Eatable Meat Volume for Hogs
*This post will only share some info we found on the types and volumes of meat found in hogs. We are intentionally NOT covering the voluminous topics of sanitation and safe butchering practices. Before butchering any animal, please do your research to prevent contamination and transmission of zoonotic diseases.
These are approximations. Actual produced editable meat will vary based on the care and proficiency of the butcher and butchering process.
With a market weight of 250 pounds and yield of 73.6 percent, the typical hog will a produce a 184-pound carcass. The carcass will yield approximately 140 pounds of pork and 44 pounds of skin, fat, and bone.
Ham – 45 pounds, 24 percent of the carcass 25.5 pounds of cured ham, 2.3 pounds of fresh ham, 5.8 pounds of trimmings and 11.4 pounds of skin, fat, and bone.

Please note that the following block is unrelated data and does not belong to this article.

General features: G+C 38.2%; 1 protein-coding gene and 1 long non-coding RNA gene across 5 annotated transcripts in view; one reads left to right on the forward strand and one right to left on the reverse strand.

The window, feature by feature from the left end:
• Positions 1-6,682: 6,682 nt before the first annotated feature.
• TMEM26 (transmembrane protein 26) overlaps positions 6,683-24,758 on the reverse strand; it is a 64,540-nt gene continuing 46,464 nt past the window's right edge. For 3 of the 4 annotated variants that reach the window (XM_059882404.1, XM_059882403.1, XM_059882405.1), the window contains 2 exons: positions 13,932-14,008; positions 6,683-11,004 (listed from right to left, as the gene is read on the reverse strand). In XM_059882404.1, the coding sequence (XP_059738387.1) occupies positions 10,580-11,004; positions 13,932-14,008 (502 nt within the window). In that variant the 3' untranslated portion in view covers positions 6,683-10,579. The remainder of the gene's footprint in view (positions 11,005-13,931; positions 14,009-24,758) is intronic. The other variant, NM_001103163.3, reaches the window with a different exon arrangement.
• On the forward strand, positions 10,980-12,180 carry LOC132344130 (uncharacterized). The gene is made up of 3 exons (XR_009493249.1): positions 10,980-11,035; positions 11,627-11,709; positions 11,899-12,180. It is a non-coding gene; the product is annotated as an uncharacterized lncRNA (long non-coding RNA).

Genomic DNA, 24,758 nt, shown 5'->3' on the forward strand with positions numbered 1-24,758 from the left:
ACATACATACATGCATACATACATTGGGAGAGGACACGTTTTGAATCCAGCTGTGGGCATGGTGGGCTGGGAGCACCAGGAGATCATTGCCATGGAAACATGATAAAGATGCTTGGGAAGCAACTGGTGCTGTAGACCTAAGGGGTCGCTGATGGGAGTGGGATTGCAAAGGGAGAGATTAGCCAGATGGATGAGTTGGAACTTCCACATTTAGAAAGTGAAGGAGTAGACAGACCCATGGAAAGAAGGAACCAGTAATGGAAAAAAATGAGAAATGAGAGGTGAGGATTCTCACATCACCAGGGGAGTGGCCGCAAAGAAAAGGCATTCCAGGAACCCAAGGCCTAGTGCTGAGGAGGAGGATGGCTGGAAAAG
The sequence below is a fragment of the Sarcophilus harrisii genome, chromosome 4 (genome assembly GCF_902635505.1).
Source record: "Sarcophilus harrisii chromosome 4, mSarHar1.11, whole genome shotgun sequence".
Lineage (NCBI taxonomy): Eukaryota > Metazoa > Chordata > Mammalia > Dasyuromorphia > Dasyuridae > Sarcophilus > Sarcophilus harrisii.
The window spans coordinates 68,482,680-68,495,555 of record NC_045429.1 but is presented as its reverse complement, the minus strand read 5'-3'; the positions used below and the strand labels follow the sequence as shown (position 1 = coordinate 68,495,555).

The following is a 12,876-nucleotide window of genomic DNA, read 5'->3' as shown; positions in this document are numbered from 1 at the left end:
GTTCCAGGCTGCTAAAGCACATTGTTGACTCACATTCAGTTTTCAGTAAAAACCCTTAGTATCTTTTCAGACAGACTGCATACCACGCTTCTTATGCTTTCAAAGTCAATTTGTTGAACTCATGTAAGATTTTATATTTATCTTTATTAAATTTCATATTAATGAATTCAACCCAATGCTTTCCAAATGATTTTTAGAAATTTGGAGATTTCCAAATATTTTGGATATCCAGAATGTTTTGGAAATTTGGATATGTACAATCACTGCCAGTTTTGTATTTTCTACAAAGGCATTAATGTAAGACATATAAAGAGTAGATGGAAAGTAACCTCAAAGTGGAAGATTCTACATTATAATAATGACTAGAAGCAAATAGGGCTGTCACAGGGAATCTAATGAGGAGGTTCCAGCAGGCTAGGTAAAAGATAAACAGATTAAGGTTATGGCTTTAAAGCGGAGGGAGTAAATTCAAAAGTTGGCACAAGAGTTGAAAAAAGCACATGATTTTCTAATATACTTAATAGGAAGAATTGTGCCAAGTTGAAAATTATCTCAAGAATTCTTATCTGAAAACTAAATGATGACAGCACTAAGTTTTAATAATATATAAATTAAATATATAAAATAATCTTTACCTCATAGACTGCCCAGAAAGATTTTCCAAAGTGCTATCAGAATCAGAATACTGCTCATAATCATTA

Side (Belly) – 34.9 pounds, 19 percent of the hog 19 pounds of cured bacon, 5.8 pounds of spareribs, 9.1 pounds of trimmings and 1 pound of fat.
Loins – 33.8 pounds, 18 percent of the hog 3.2 pounds of backribs, 10.7 pounds of boneless loin, 7.6 pounds of country-style ribs, 5.7 pounds of sirloin roast, 1.6 pounds of tenderloin, 1.6 pounds of trimmings and 3.4 pounds of fat and bone.
Picnic – 16.6 pounds, 9 percent of the hog 12.6 pounds of boneless picnic meat and 4 pounds of skin, fat, and bone.
Boston Butt – 14.7 pounds, 8 percent of the hog4.4 pounds of blade steaks, 7.8 pounds of blade roast, 1.7 pounds of trimmings and 0.8 pounds of fat.
Miscellaneous – 39.2 pounds, 22 percent of the hog 15.4 pounds of jowls, feet, tail, neck bones, etc., 22 pounds of skin, fat, and bone and 1.8 pounds of shrink and miscellaneous loss.
Source: National Pork Producers Council
Below are a few images showing cuts of meat and how to use them that we found helpful
*Gear-Report.com note: We are not experts in this area, but are eagerly learning. We compiled the information in this article for personal use, but thought it would be nice to share it so everyone can benefit. 🙂 Also, we suspect that the percentages listed above apply to farm raised hogs. Feral hogs are likely much more lean, so we expect that they will yield a higher percentage of total body weight as edible meat.